If you don’t know about Microsoft’s Photosynth, it’s effectively a 3D photo stitcher that has cloud access to share your photos and it’s pretty remarkable in action. And as you’ve probably read they’ve make it available for the iPhone. That’s great for the project and great for iOS users. What’s not so great is their rationale for not bringing it to their own platform:
I’m sure over the coming days and weeks we’ll be answering, over and over, the “why didn’t this ship first on Microsoft’s own phone” question. Our approach to the design of the Photosynth app hopefully provides some evidence that we very much think of Windows Phone 7 as brethren and inspiration, not to mention proof that Microsoft can make beautiful things. (Such a joy and a relief, after the previous generation of Windows phones!) If we could have shipped first on these devices, we would have. But the level of camera and low-level algorithmic hacking needed to make Photosynth work meant that, if we wanted to get this out as quickly as possible— and we surely did— we needed to do so on a platform that provided the necessary low-level device access. Windows Phone 7 doesn’t yet allow this for apps. It will soon. It’s worth keeping in mind that the first several generations of iPhone device and OS wouldn’t have allowed us to build this app either. For now, iPhone’s platform maturity— and of course the large number of people with iPhones out there— meant that it made sense for us to go for it.
At Bing we’re always interested in reaching as many people as possible, which means we’ll always develop for multiple platforms. But over time, we’ll be doing more and more of our early innovation on the Windows Phone.
Let’s state with this claim “But the level of camera and low-level algorithmic hacking needed to make Photosynth work meant that, if we wanted to get this out as quickly as possible— and we surely did— we needed to do so on a platform that provided the necessary low-level device access.” Very true that there’s no third party low level access and that won’t occur until Mango is released. However, there’s always been a different set of rules for native apps, whether those come from Microsoft or manufacturers. Take the LG apps for example that provide for things like Look n Type (the leaves the camera enabled while overlaying your email or text) and Metro Scanner (that has both camera and digital compass access). This low level access is something that Microsoft could grant itself if it wanted to. Claiming that they lack that access either shows that Microsoft can’t internally get their shit together or shows that it’s a bogus answer. So let’s move on to their second rationale “For now, iPhone’s platform maturity— and of course the large number of people with iPhones out there— meant that it made sense for us to go for it.” That’s the reason. They wanted to bring it to a platform that has millions of users and not a new platform like their own. In fact, what they’ve done is remind developers that on balance, bringing a new app to Windows Phone in lieu of the iPhone is something that doesn’t make sense if you want a lot of users and a mature platform. So aside from mocking their prior OS, they’ve also made the case against developing for their current OS.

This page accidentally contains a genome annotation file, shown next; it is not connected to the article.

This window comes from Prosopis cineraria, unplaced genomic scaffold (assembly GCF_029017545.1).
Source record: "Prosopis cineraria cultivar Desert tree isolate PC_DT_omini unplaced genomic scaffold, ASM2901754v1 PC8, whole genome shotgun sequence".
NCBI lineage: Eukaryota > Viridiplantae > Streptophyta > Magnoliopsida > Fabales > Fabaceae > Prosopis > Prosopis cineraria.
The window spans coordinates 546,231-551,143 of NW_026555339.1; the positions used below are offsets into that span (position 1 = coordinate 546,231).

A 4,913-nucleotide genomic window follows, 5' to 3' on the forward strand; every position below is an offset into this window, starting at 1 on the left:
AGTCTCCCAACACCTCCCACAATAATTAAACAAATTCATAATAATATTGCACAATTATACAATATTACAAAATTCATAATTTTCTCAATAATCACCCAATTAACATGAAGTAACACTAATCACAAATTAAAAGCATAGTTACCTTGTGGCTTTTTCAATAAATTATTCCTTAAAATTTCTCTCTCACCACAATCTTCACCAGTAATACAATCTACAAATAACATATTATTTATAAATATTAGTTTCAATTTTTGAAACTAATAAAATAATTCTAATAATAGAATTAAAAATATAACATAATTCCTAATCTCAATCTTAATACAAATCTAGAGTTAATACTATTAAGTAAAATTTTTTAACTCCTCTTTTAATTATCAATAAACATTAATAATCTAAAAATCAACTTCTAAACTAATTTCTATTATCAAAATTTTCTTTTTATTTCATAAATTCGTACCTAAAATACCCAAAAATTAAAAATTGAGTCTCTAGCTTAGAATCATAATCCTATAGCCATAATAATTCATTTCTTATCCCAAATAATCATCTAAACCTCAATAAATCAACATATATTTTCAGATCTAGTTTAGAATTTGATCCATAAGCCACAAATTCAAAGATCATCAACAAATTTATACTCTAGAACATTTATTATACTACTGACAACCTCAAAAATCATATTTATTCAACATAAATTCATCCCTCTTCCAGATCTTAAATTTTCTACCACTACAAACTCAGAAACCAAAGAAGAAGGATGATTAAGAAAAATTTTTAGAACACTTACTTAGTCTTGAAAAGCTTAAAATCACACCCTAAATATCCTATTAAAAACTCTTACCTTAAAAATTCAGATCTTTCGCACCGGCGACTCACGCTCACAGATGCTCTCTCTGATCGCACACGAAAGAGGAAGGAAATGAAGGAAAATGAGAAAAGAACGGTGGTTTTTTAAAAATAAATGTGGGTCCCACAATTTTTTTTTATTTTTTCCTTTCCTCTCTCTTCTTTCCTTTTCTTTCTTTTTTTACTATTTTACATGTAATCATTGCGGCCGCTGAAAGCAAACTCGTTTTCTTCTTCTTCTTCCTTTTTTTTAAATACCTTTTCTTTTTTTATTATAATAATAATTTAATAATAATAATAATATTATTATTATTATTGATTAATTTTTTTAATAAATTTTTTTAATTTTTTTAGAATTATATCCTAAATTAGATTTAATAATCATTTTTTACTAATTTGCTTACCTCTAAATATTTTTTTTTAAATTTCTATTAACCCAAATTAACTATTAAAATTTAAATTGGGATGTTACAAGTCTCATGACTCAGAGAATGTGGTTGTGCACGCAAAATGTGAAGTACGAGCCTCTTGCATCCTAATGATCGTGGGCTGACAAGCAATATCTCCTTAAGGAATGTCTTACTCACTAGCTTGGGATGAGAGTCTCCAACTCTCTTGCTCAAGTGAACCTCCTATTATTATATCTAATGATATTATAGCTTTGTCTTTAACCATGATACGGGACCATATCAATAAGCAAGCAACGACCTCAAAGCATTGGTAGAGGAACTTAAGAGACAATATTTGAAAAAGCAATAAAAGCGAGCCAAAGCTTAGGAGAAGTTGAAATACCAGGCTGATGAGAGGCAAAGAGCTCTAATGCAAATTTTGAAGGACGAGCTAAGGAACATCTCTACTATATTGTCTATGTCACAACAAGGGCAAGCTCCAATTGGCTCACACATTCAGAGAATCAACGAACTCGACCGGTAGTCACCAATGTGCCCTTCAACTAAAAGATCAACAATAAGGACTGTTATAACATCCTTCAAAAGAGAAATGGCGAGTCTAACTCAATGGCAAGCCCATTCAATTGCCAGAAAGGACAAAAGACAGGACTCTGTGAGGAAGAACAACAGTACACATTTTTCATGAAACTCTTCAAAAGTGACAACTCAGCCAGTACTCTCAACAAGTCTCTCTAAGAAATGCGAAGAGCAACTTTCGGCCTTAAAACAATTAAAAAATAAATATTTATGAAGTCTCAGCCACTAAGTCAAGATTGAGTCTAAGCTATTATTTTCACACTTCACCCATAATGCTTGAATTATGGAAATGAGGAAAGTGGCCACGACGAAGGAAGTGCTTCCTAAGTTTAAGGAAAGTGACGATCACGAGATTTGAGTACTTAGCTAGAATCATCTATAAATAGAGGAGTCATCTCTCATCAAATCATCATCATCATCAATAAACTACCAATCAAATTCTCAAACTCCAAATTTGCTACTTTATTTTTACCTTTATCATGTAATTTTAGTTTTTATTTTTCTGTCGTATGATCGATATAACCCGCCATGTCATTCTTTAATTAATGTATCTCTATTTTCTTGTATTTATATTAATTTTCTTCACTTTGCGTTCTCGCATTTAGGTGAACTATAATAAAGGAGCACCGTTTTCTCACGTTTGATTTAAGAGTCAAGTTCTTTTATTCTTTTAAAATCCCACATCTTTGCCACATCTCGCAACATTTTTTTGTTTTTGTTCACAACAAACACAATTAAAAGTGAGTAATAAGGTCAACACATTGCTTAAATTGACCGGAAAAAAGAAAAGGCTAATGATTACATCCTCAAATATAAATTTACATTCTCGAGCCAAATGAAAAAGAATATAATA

Guys, if you want to keep going down this road and really cut off your arm, you may want to state why the Android version is your next release and how much of a larger user base with more access you have there…